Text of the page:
Maths classes at the Michael Gove Free Schools/Dunning-Kruger Academies are going to be fun, one suspects:

Last week Mike had 700 schools itching to free themselves of the dead hand of local authority control.  This week he has sixteen.  How many had he made up out of thin air for PR purposes when all they'd done is ticked a box on a webform?

Toby has no site, no buildings, no pupils and no teachers.  Estimate the probability of him being able to open an entire functioning educational facility in 11 months time?

Sarah has no schools and a public relations problem.  How many schools will she have after a quiet chat with Mike?  For bonus marks, what are the chances of someone who isn't an education minister from the junior party in a coalition bringing home the gravy in this way?

London has 5000 more primary school pupils than places.  How much money is left in Mike's piggy bank to pay for them after Toby and Sarah have helped themselves?  For bonus marks, how many Free Schools will magically conjure themselves into existence to cope with a general public need that isn't restricted to a few middle class tossers in Acton who want Oscar and Lucinda to learn Latin?

It's all rather laughable really.  The Toby Young story is precisely the train wreck we suspected all along - he's clearly been bullshitting, or at the very least hopelessly over-optimistic (that old Dunning-Kruger tendency rather blurs the line between the two here) in such statements as:

The fact that the coalition Government is four-square behind free schools is fantastic news, and not just for the group of 500 parents and teachers I'm hoping to set up the West London Free School with, but for the 450 groups that have already registered with the New Schools Network and are champing at the bit to get going. More than that, it's good news for the children of this country.

Now realism has rather struck, and the tone is a little more restrained:

I appreciate that the continuing uncertainty around our opening date must be frustrating for the teachers who’ve contacted us hoping to work at the school and for prospective parents, particularly those with children currently in Year 6. The Department for Education has given us until January of next year to start hiring staff and admitting students for entry in September and I'm still optimistic that we can meet that deadline.

One does hope Mike isn't forced to shoot Toby's precious School On The River Kwai in the head come January.  That would be just *awful*.

The news on stability isn't good elsewhere, either, although principle appears to be making a welcome comeback.  Not content with their elevated position as official whipping boys and blame merchants, the Liberal Democrats have risked the Wrath of Toby (who doesn't trust the Lib Dems at all, not least because they're the main local opposition to his ideas) by voting overwhelmingly not to co-operate with the Free Schools programme on the wholly unexceptional and entirely correct localism principle that 'councils must retain oversight of school places funded by the taxpayer'.  'Four-square', forsooth.  Lib Dem activists on the side of transparency and accountability, their leadership on the side of bullshit, obfuscation and shifting your ground with the seasons.  Evan Harris, hitherto something of a loyalist, emerges with credit here on the side of the activists and local Lib Dems who might find themselves, as in Ealing, in bitter conflict with the Free School lot:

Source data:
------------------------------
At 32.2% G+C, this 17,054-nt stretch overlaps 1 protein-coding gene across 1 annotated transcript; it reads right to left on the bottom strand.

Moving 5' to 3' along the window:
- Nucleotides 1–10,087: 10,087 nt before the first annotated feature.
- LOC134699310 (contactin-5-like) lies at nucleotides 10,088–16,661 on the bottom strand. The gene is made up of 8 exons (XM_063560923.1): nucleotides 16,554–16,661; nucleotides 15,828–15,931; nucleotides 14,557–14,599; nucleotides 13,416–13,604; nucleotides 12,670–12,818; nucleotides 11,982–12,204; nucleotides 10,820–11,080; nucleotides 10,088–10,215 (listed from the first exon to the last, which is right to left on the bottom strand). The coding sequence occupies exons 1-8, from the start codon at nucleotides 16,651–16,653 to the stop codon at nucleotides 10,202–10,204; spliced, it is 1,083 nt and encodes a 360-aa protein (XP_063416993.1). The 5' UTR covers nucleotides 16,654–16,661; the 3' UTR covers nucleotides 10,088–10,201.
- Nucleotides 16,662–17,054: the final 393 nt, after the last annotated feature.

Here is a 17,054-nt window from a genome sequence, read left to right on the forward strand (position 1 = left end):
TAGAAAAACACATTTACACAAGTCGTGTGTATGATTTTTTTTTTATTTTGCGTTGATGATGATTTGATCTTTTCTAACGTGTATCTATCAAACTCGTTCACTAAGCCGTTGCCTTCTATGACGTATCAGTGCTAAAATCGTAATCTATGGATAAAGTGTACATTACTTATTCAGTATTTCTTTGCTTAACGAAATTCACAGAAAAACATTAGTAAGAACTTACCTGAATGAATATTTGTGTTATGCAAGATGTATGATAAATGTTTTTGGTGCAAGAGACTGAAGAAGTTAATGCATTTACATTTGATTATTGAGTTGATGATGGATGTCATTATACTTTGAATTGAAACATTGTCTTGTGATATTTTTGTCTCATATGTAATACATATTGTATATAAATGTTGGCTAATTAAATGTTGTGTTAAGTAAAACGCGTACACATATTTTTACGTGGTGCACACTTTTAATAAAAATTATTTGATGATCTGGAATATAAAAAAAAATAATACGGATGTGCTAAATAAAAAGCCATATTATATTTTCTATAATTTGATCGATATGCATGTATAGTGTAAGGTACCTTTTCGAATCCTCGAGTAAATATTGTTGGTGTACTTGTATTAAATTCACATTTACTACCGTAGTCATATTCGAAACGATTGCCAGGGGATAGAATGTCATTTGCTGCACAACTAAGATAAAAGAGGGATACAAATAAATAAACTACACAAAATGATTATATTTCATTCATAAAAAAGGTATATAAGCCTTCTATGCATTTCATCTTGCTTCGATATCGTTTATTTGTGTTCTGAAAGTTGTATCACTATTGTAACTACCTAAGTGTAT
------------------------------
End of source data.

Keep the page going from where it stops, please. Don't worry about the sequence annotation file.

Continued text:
...the former MP for Oxford West and Abingdon who lost his seat to a Conservative challenger in May, urged delegates to back the main motion, claiming the party needed to be "free to fight the Tories at local level".

while Ealing Lib Dems remain unimpressed with Toby:

Under questioning Free School campaigner Toby Young, was unable to indicate if the school would be up and running by September 2011, or indeed where the school would be, or from where the pupils will be drawn from.

Councillor Andrew Steed said: "This level of uncertainty is a worry because of the unknown impact the proposed school will have on the local state schools. Although the Department of Education has given the green light for the proposal to proceed it seems Mr Young still does not know where the school will be located, it could be Ealing, Hammersmith or Hounslow."

Councillor Steed added: "There was also some surprise that Mr Young could not even confirm the criteria for taking on teaching staff, i.e. if they will be qualified teachers. All the evidence is that professional staff deliver the best results and it is frankly shocking that there is even a suggestion that the teachers will not be qualified."

Your Dunning-Kruger educationalist at work, ladies and gentlemen.

P.S. Another Toby factoid for your delectation:

it wasn't until I switched to a grammar that I managed to get three A-levels and win a place at Oxford

Funny that, my sister managed to get three A-levels (straight A's, to boot) and a place at Oxford (where she got a First) all without leaving our rural comprehensive.  Perhaps Toby's problem is an innate lack of self-discipline and low self esteem?